I can imagine a public system of parking places. It can be an automatic system. There are already some companies selling these full automated systems to park your bicycle. It could also be these kinds of boxes, boxes on the street. You can rent a box and have it on the street.

I would also say the connections between cities needs to be improved because Barcelona as an island is very nice, but when you want to leave Barcelona there’s a huge problem. And there’s a lot of people living around the city.”

You mean better bike train connections?

“No, cycle lanes. Eight kilometer [5 mile] distances can be done very easily by bike. So that would be the next step to connect Barcelona with the cities around Barcelona.”

Do you think that there’s been more success with Bicing than in other cities because there was so much further to go, you talked about the lack of bicycle culture? I’m wondering if a bikesharing program would be the same effect in the U.S. where there isn’t a widespread bike culture.

“It’s difficult for me to compare Barcelona with a city in the states because there’s a very different culture there with car driving and all that. But if you compare Barcelona with cities in Europe you can see that this kind of system, a public bike system like Bicing , has been having a huge success in Barcelona, in Paris, in Lyon also, and they are cities with a low bicycle culture. But in cities in Germany and Amsterdam there was also a public bike system and it can not be a success because people already have their own bike so this kind of system will only be for tourists. It’s difficult to compare because there are many factors.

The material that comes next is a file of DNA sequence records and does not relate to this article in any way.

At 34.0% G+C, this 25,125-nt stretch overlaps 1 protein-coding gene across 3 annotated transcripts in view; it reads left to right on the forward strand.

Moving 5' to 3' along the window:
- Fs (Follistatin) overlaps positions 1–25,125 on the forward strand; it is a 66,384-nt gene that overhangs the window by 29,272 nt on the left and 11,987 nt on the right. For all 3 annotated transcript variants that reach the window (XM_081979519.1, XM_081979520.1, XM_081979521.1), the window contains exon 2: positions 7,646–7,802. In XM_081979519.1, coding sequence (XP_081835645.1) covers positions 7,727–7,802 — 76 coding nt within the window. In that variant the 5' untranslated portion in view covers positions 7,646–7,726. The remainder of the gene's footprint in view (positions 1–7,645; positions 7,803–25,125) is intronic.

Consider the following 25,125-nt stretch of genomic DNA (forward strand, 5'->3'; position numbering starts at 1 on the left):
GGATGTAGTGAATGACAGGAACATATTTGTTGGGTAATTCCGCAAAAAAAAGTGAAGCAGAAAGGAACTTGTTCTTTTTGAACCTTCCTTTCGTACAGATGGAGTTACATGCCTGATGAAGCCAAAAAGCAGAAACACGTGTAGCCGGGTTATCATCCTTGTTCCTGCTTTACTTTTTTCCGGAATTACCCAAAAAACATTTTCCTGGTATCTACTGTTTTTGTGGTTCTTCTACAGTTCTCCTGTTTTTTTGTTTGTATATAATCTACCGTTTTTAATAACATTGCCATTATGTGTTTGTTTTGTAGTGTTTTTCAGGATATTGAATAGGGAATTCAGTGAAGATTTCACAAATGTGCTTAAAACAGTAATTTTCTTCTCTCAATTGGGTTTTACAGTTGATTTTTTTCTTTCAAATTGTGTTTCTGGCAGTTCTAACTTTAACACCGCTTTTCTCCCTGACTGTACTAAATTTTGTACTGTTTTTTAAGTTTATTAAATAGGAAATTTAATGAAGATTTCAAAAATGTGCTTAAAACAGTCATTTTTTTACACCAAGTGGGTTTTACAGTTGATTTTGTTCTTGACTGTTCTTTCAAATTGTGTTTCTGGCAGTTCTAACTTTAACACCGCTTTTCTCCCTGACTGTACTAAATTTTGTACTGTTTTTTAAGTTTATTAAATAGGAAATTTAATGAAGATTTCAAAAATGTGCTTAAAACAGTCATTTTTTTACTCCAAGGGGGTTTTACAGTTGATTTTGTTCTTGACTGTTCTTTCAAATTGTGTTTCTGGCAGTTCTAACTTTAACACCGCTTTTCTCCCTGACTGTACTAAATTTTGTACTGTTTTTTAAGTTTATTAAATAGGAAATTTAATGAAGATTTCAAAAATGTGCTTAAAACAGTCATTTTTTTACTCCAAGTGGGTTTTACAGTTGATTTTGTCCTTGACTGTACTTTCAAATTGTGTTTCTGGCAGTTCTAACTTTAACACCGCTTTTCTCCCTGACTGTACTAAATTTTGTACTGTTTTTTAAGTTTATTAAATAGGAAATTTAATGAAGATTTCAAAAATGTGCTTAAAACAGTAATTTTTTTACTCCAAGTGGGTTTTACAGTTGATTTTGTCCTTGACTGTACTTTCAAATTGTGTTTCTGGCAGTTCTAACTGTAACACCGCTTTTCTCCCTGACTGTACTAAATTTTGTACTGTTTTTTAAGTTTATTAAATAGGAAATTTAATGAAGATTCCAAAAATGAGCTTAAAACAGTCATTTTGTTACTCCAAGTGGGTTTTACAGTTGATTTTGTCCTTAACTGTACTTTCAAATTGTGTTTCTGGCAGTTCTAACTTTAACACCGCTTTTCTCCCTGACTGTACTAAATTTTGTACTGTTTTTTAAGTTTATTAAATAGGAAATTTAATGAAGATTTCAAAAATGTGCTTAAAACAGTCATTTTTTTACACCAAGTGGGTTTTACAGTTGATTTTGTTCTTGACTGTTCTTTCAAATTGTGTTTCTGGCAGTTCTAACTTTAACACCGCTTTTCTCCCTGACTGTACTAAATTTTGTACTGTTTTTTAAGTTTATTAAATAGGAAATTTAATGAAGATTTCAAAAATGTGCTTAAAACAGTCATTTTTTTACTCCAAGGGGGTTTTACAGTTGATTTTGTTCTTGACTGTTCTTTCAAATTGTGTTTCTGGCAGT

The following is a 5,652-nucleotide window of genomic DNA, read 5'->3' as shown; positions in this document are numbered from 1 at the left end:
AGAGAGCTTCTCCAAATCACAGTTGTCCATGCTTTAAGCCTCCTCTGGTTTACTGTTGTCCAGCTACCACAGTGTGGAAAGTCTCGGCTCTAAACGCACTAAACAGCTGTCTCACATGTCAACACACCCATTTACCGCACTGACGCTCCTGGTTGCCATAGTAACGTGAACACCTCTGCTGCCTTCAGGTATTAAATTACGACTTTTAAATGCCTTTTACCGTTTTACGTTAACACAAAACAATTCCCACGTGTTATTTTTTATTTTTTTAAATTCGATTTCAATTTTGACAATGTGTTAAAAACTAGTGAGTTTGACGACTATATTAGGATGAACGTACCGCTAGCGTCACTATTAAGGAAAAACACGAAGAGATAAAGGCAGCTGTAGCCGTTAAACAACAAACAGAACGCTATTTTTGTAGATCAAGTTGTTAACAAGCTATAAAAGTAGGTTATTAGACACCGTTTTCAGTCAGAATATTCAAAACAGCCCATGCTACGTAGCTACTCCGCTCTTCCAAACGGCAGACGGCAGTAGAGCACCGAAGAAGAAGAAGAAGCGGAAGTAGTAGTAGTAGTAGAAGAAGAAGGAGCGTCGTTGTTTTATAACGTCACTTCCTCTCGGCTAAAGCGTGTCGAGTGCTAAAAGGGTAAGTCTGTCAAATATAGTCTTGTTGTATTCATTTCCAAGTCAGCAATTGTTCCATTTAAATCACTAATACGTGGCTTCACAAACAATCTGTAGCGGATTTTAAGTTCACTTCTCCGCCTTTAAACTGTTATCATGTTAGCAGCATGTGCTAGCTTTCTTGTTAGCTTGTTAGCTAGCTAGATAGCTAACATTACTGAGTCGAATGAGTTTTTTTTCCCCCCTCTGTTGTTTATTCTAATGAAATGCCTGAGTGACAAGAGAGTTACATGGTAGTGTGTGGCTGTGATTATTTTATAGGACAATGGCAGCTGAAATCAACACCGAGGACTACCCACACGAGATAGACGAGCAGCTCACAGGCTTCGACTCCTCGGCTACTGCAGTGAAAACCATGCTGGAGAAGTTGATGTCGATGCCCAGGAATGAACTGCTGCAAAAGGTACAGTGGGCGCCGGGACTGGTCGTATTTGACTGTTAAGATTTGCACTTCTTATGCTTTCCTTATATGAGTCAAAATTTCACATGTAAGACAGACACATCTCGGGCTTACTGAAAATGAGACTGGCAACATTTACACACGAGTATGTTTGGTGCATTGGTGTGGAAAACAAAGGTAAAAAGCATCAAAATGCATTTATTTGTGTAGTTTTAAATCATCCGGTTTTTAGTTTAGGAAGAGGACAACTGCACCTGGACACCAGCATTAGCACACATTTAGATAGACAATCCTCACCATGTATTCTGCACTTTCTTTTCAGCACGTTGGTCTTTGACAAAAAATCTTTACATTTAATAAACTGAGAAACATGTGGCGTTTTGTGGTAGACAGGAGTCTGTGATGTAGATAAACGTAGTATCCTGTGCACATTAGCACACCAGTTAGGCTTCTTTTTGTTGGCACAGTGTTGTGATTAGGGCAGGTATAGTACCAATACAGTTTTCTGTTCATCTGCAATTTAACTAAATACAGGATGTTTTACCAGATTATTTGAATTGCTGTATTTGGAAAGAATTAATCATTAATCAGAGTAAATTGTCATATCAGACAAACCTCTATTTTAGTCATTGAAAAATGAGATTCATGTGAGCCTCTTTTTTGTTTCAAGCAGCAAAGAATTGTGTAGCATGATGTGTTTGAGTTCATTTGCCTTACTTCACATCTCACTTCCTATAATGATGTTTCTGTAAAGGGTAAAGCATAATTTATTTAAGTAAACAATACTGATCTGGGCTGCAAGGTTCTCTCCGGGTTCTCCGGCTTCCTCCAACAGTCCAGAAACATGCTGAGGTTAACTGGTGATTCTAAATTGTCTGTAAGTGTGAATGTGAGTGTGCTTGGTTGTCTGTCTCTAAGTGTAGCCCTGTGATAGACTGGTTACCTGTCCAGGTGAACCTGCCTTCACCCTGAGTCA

I think it’s also important if a city chooses to implement a bicycle system they have to put enough investment to be a success. It can’t be in a halfway. You have to really support it completely. We have in Barcelona 6,000 bicycles. If the municipality had only 2,000 bicycles it would be a failure, it wouldn’t succeed because you need a critical mass of public bikes to help people to go from one place to another, to guarantee availability of bicycles in every station.”

When you think about bicycle cities you think about Amsterdam, Copenhagen, is Barcelona getting there?

“Yeah, yeah. I think we will increase a lot. Now we have a share of cycling use of about 2% in Barcelona, in these cities you have 20 or 25% so we still have a ways to go. I think in Munich they’re about 10% so I can see in 5 years reaching 10%, I think that could be the target.”

I suppose there’s a lot of walking.

“These kind of cities like Barcelona people walk a lot. More than 30% of the people walk.”

What was the most surprising thing about the program for you? What surprised you the most about it when it was implemented?

“I remember the movie, the Time Machine, in this movie there is a scene of the movie that the man is projected in the future in New York and he lands in NY and he gets out of the machine and he sees many people cycling and there’s a kind of public bike system because there’s something automatic. So when I saw the Bicing for the first time I think we are already in the future, we are already in the future. For me it’s a very big step forward, to have a public system- respected system- to have these automatic bicycles there.